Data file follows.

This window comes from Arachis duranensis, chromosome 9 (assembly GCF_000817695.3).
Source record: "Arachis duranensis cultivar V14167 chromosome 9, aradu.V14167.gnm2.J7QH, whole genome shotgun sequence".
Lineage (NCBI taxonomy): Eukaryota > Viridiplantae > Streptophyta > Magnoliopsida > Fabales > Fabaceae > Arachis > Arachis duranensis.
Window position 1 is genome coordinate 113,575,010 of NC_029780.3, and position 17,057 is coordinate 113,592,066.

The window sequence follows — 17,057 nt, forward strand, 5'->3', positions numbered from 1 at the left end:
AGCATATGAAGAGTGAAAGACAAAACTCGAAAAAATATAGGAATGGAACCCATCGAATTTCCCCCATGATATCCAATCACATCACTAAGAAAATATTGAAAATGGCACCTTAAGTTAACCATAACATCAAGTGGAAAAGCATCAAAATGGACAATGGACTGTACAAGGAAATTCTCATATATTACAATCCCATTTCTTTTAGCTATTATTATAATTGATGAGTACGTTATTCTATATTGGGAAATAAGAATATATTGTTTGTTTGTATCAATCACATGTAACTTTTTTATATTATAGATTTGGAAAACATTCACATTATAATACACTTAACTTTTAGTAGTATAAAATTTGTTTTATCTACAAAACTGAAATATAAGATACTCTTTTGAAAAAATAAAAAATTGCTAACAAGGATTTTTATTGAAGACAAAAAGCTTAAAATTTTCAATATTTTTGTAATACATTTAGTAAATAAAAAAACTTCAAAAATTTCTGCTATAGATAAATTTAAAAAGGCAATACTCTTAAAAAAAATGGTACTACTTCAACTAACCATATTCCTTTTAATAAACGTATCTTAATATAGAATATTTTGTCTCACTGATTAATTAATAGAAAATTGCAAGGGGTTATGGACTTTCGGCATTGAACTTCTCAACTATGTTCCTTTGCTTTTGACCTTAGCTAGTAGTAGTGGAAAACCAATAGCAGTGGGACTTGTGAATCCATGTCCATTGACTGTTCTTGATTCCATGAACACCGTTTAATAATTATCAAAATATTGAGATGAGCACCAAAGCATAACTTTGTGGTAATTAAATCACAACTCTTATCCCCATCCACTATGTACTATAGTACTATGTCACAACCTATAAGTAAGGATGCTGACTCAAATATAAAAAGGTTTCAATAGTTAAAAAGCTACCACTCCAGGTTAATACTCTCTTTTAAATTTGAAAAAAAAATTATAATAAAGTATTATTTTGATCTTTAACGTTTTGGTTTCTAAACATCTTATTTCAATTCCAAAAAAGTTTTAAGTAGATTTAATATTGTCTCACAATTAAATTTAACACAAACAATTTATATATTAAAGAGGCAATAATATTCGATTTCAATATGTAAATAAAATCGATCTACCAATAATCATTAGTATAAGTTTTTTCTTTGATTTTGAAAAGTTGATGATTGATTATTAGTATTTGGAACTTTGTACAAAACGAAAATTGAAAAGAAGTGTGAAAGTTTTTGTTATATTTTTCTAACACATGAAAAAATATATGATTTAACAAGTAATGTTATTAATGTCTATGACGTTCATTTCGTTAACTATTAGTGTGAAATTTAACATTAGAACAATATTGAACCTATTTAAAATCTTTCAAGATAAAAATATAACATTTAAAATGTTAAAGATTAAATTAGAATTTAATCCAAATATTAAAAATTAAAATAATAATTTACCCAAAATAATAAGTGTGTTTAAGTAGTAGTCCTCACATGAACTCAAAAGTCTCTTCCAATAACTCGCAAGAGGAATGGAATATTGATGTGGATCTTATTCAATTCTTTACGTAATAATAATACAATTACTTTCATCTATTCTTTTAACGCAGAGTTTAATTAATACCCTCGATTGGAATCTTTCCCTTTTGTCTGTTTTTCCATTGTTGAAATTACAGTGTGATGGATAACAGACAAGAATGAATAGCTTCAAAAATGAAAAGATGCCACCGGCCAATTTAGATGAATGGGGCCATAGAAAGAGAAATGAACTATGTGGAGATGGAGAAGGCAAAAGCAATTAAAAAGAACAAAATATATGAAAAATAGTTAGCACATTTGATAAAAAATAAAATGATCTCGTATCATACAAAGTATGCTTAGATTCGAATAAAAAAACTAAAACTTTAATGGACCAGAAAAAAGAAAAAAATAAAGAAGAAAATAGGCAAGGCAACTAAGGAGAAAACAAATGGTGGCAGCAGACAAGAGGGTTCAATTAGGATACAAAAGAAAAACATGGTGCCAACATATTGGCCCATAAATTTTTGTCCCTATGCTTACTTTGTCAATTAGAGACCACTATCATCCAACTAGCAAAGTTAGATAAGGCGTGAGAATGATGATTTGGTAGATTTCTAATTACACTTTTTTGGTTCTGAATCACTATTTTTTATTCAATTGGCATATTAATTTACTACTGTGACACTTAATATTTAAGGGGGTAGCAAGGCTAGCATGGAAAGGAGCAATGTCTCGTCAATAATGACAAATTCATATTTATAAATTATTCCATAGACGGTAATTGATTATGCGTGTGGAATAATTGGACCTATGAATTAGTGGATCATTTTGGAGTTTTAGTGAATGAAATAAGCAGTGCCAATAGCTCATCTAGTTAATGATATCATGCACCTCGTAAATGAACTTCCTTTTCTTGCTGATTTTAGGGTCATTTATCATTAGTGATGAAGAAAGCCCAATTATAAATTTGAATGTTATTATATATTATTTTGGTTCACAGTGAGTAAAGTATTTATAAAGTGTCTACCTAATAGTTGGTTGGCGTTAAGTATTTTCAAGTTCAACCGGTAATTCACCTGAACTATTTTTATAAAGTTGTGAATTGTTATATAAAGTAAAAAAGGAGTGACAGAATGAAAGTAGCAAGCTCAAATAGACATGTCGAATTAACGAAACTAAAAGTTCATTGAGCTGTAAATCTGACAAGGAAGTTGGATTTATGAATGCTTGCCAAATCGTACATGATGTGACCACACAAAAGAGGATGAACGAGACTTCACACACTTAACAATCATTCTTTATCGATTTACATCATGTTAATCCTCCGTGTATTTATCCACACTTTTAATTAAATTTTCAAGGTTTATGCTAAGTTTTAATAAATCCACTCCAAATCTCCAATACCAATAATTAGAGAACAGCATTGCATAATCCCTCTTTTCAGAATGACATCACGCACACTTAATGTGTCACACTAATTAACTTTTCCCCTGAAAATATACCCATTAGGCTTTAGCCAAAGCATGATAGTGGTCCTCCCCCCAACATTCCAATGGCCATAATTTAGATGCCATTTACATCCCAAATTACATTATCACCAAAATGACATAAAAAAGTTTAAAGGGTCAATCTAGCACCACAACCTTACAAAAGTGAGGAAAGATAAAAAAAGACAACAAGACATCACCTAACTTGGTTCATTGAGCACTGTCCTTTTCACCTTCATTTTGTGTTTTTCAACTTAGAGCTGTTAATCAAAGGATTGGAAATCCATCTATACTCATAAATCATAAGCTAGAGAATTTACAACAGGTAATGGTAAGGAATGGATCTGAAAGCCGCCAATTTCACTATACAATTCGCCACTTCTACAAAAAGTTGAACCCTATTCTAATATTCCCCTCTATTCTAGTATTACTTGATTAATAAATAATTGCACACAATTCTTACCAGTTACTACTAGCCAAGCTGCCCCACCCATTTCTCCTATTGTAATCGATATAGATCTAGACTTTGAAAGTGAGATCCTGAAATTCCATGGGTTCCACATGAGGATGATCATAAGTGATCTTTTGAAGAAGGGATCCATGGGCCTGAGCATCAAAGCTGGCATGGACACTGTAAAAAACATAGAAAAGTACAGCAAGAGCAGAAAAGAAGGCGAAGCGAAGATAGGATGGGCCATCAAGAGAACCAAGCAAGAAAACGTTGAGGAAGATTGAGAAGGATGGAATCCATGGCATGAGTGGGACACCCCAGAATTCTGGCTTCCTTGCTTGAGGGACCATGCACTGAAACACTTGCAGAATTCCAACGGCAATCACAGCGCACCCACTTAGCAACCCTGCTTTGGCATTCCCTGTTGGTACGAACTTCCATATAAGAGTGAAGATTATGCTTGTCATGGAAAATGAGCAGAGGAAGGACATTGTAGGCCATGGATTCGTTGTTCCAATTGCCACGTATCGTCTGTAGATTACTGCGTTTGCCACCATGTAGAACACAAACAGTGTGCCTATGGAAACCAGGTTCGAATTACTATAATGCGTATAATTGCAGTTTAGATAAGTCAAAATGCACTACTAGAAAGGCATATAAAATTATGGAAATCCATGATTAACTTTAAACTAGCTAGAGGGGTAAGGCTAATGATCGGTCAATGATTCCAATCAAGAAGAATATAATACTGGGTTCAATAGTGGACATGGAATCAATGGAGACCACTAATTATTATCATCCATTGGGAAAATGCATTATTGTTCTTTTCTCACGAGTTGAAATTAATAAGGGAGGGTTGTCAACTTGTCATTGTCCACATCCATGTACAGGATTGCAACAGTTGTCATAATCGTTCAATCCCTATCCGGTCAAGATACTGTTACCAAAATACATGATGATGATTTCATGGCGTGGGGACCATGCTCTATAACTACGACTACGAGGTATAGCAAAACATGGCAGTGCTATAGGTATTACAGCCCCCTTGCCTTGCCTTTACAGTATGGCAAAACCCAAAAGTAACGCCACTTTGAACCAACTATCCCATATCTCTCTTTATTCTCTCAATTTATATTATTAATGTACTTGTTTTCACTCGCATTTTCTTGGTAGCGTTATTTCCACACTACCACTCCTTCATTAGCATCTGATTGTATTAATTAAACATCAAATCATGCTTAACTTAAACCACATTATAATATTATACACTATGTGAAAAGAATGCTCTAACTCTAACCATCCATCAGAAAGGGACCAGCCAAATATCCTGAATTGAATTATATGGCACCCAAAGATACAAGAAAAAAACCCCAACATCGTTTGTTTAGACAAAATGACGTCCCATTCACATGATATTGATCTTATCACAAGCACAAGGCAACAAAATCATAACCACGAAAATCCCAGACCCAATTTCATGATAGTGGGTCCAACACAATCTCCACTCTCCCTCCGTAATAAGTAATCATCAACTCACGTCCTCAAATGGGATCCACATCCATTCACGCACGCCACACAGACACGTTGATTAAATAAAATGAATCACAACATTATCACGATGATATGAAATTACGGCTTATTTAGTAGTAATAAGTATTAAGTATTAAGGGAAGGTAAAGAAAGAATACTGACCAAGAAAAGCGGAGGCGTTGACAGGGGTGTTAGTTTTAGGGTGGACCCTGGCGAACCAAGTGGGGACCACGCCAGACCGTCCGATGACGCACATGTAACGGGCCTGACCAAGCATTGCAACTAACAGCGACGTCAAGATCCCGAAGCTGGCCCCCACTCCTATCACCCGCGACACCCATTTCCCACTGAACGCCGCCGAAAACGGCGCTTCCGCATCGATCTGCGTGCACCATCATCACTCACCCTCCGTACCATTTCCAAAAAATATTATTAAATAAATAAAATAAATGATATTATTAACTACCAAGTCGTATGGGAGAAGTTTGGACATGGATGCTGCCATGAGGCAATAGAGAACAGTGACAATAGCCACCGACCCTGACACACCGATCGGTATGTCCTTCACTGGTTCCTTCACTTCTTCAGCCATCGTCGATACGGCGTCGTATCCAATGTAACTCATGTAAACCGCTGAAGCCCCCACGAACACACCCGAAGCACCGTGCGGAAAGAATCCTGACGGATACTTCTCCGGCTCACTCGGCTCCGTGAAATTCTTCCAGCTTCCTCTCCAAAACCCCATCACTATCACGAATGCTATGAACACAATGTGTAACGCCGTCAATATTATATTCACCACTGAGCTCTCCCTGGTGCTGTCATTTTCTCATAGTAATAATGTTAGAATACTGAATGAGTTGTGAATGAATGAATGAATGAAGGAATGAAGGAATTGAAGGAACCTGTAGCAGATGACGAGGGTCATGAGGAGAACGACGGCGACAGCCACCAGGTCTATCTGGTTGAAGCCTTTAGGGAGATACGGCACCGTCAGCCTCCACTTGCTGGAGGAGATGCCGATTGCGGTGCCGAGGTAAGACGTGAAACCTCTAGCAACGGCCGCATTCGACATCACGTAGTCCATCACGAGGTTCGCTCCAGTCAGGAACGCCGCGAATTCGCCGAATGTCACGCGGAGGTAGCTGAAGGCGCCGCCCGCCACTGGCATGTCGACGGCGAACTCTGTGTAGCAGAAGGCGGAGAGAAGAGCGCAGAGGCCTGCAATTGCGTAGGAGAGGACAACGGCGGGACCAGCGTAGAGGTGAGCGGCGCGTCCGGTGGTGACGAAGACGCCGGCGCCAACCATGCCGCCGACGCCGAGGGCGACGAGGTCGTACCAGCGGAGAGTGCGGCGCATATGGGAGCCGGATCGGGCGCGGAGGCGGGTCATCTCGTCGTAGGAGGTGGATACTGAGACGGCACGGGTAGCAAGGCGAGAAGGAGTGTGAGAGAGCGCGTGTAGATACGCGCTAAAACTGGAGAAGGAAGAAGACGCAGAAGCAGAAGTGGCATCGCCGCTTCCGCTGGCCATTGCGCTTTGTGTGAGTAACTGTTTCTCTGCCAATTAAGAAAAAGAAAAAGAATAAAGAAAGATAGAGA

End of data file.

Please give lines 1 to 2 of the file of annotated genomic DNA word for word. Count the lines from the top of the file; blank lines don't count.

This window comes from Arachis duranensis, chromosome 9 (assembly GCF_000817695.3).
Source record: "Arachis duranensis cultivar V14167 chromosome 9, aradu.V14167.gnm2.J7QH, whole genome shotgun sequence".